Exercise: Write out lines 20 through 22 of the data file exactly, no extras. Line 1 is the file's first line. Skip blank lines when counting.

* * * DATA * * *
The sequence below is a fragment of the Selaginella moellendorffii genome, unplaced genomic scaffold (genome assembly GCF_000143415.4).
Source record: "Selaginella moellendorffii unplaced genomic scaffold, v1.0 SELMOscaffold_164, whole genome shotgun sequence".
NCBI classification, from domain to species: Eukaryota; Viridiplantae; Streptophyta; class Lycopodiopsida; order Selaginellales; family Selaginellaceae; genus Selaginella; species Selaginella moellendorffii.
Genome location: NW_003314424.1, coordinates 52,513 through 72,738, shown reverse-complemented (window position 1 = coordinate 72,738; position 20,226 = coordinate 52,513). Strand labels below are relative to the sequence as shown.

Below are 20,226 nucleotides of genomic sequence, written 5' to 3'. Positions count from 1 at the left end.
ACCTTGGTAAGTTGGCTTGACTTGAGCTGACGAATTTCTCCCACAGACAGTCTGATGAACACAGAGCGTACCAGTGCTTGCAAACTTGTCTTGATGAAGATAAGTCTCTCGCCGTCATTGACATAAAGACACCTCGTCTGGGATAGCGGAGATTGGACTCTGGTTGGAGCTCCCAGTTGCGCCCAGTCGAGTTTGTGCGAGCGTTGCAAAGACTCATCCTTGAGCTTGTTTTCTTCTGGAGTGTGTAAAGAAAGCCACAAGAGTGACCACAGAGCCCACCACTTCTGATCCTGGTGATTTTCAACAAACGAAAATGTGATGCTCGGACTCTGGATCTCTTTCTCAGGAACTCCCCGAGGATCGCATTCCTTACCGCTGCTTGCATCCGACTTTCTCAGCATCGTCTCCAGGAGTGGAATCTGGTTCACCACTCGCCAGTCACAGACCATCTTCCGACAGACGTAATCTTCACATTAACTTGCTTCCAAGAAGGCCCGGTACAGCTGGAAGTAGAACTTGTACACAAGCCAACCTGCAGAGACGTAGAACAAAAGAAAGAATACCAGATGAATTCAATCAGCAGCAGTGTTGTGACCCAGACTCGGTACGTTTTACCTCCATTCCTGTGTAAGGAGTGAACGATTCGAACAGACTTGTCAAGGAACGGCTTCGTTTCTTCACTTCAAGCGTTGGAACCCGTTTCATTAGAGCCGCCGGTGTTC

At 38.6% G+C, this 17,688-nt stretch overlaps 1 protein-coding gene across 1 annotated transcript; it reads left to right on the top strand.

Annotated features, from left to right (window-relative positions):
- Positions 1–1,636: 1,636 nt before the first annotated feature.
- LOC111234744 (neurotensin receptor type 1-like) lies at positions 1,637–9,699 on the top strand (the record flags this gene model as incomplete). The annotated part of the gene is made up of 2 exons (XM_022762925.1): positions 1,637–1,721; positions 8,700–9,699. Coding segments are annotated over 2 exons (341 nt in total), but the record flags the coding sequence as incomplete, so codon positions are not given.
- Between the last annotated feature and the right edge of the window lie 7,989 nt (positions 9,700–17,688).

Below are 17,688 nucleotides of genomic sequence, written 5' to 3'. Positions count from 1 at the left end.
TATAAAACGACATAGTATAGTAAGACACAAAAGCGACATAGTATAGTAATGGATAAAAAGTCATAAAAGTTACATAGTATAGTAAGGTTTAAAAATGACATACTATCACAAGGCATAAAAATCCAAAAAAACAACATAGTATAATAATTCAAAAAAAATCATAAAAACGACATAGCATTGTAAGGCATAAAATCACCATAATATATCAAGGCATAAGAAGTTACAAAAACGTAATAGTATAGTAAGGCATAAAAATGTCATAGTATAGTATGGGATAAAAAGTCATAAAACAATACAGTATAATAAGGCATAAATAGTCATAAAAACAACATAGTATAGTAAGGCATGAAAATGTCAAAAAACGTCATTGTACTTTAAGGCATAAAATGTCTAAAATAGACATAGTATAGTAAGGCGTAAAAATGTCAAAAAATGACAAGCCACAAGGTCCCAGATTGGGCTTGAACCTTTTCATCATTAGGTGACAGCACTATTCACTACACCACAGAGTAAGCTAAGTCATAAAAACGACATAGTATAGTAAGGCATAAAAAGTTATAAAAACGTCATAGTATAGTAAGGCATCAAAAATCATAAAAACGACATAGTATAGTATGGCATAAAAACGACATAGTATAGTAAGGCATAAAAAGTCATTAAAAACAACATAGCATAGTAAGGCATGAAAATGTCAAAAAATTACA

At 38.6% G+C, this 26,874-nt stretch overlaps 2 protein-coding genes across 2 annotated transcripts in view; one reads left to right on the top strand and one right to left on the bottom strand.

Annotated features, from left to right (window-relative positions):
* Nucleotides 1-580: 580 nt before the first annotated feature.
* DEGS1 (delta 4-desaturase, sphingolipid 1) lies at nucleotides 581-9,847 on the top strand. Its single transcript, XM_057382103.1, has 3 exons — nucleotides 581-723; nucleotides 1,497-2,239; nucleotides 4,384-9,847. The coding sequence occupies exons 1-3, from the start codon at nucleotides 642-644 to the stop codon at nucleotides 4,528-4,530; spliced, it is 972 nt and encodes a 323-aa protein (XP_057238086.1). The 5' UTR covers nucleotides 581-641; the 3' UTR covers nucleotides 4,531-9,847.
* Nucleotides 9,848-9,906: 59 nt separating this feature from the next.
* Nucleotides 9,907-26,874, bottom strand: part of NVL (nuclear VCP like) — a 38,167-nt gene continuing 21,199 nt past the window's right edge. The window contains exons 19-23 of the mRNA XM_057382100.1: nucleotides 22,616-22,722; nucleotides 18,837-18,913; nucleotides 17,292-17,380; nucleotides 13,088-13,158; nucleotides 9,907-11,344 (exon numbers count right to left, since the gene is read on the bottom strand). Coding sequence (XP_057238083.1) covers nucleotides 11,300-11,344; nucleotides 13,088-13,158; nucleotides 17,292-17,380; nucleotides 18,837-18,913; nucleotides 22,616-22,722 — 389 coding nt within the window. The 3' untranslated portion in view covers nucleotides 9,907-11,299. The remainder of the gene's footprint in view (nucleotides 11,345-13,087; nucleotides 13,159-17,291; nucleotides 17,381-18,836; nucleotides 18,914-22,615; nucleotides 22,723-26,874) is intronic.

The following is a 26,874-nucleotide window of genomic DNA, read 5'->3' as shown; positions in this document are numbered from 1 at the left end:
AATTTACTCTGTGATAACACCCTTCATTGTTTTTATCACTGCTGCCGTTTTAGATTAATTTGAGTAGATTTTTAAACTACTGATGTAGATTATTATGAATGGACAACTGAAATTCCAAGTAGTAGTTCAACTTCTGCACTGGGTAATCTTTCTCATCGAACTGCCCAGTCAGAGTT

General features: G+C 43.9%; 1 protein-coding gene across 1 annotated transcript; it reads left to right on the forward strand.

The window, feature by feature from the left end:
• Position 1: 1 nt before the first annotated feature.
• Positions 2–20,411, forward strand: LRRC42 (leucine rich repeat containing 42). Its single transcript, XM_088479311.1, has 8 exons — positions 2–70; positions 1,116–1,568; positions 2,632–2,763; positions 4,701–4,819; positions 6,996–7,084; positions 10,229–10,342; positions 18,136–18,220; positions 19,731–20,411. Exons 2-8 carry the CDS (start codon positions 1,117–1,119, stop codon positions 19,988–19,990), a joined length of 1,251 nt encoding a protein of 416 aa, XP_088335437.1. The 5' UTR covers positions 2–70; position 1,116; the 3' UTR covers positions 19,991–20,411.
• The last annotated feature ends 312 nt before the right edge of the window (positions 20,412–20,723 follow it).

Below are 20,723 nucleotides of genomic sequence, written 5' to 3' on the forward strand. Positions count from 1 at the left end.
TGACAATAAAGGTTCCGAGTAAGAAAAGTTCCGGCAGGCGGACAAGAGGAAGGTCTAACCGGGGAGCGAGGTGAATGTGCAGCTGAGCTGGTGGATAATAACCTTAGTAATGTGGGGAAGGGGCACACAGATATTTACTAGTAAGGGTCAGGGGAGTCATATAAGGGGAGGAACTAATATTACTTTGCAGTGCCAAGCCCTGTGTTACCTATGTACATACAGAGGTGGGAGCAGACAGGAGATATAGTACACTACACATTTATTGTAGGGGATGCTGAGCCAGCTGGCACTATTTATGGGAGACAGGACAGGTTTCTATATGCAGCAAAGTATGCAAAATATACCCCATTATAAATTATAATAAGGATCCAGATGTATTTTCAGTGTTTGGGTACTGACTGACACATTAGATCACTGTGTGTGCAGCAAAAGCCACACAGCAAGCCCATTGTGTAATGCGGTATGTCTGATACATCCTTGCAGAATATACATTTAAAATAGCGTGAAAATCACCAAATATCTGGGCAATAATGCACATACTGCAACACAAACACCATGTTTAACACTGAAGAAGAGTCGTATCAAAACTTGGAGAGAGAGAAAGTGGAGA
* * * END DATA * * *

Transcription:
The following is a 26,874-nucleotide window of genomic DNA, read 5'->3' as shown; positions in this document are numbered from 1 at the left end:
AATTTACTCTGTGATAACACCCTTCATTGTTTTTATCACTGCTGCCGTTTTAGATTAATTTGAGTAGATTTTTAAACTACTGATGTAGATTATTATGAATGGACAACTGAAATTCCAAGTAGTAGTTCAACTTCTGCACTGGGTAATCTTTCTCATCGAACTGCCCAGTCAGAGTT

General features: G+C 43.9%; 1 protein-coding gene across 1 annotated transcript; it reads left to right on the forward strand.